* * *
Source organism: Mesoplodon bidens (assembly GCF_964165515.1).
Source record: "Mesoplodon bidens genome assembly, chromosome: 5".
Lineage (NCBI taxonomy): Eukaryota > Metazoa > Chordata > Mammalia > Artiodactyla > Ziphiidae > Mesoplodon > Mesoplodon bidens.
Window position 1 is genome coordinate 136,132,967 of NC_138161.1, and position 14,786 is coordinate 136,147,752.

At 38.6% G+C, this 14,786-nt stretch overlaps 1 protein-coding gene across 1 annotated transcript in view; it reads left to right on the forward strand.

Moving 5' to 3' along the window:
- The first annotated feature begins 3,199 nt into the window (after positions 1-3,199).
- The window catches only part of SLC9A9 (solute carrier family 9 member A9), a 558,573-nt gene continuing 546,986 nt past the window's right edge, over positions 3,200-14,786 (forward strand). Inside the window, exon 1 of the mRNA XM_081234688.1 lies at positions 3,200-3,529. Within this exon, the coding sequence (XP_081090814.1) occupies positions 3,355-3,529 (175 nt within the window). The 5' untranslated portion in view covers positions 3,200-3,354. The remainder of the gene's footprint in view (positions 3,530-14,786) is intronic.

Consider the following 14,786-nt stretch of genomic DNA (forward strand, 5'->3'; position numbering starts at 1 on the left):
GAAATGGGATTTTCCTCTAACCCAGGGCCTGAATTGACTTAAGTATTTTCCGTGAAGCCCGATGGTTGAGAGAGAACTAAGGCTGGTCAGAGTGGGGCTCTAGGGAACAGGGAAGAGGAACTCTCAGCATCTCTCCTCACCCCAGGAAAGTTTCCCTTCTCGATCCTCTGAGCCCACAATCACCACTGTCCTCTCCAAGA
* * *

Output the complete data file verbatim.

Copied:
Source organism: Mesoplodon bidens (assembly GCF_964165515.1).
Source record: "Mesoplodon bidens genome assembly, chromosome: 5".
Lineage (NCBI taxonomy): Eukaryota > Metazoa > Chordata > Mammalia > Artiodactyla > Ziphiidae > Mesoplodon > Mesoplodon bidens.
Window position 1 is genome coordinate 136,132,967 of NC_138161.1, and position 14,786 is coordinate 136,147,752.

At 38.6% G+C, this 14,786-nt stretch overlaps 1 protein-coding gene across 1 annotated transcript in view; it reads left to right on the forward strand.

Moving 5' to 3' along the window:
- The first annotated feature begins 3,199 nt into the window (after positions 1-3,199).
- The window catches only part of SLC9A9 (solute carrier family 9 member A9), a 558,573-nt gene continuing 546,986 nt past the window's right edge, over positions 3,200-14,786 (forward strand). Inside the window, exon 1 of the mRNA XM_081234688.1 lies at positions 3,200-3,529. Within this exon, the coding sequence (XP_081090814.1) occupies positions 3,355-3,529 (175 nt within the window). The 5' untranslated portion in view covers positions 3,200-3,354. The remainder of the gene's footprint in view (positions 3,530-14,786) is intronic.

Consider the following 14,786-nt stretch of genomic DNA (forward strand, 5'->3'; position numbering starts at 1 on the left):
GAAATGGGATTTTCCTCTAACCCAGGGCCTGAATTGACTTAAGTATTTTCCGTGAAGCCCGATGGTTGAGAGAGAACTAAGGCTGGTCAGAGTGGGGCTCTAGGGAACAGGGAAGAGGAACTCTCAGCATCTCTCCTCACCCCAGGAAAGTTTCCCTTCTCGATCCTCTGAGCCCACAATCACCACTGTCCTCTCCAAGA